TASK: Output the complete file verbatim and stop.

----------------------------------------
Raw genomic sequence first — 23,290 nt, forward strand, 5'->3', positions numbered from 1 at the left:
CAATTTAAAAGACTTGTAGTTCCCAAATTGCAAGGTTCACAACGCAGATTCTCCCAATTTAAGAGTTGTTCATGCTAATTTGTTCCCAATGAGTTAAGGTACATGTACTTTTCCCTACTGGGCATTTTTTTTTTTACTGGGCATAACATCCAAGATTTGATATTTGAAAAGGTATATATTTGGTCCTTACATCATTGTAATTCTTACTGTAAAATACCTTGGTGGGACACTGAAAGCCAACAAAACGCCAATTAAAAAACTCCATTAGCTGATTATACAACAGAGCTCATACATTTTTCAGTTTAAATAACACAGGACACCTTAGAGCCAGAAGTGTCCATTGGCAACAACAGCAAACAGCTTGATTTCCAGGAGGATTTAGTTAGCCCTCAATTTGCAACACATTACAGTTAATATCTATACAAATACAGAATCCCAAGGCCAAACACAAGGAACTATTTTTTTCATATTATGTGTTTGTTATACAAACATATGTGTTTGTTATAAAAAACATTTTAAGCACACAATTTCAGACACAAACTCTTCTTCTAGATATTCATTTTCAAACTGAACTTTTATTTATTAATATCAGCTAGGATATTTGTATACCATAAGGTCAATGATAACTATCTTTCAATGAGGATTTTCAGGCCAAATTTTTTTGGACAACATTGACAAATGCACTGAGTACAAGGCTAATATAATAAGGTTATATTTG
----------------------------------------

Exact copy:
Raw genomic sequence first — 23,290 nt, forward strand, 5'->3', positions numbered from 1 at the left:
CAATTTAAAAGACTTGTAGTTCCCAAATTGCAAGGTTCACAACGCAGATTCTCCCAATTTAAGAGTTGTTCATGCTAATTTGTTCCCAATGAGTTAAGGTACATGTACTTTTCCCTACTGGGCATTTTTTTTTTTACTGGGCATAACATCCAAGATTTGATATTTGAAAAGGTATATATTTGGTCCTTACATCATTGTAATTCTTACTGTAAAATACCTTGGTGGGACACTGAAAGCCAACAAAACGCCAATTAAAAAACTCCATTAGCTGATTATACAACAGAGCTCATACATTTTTCAGTTTAAATAACACAGGACACCTTAGAGCCAGAAGTGTCCATTGGCAACAACAGCAAACAGCTTGATTTCCAGGAGGATTTAGTTAGCCCTCAATTTGCAACACATTACAGTTAATATCTATACAAATACAGAATCCCAAGGCCAAACACAAGGAACTATTTTTTTCATATTATGTGTTTGTTATACAAACATATGTGTTTGTTATAAAAAACATTTTAAGCACACAATTTCAGACACAAACTCTTCTTCTAGATATTCATTTTCAAACTGAACTTTTATTTATTAATATCAGCTAGGATATTTGTATACCATAAGGTCAATGATAACTATCTTTCAATGAGGATTTTCAGGCCAAATTTTTTTGGACAACATTGACAAATGCACTGAGTACAAGGCTAATATAATAAGGTTATATTTG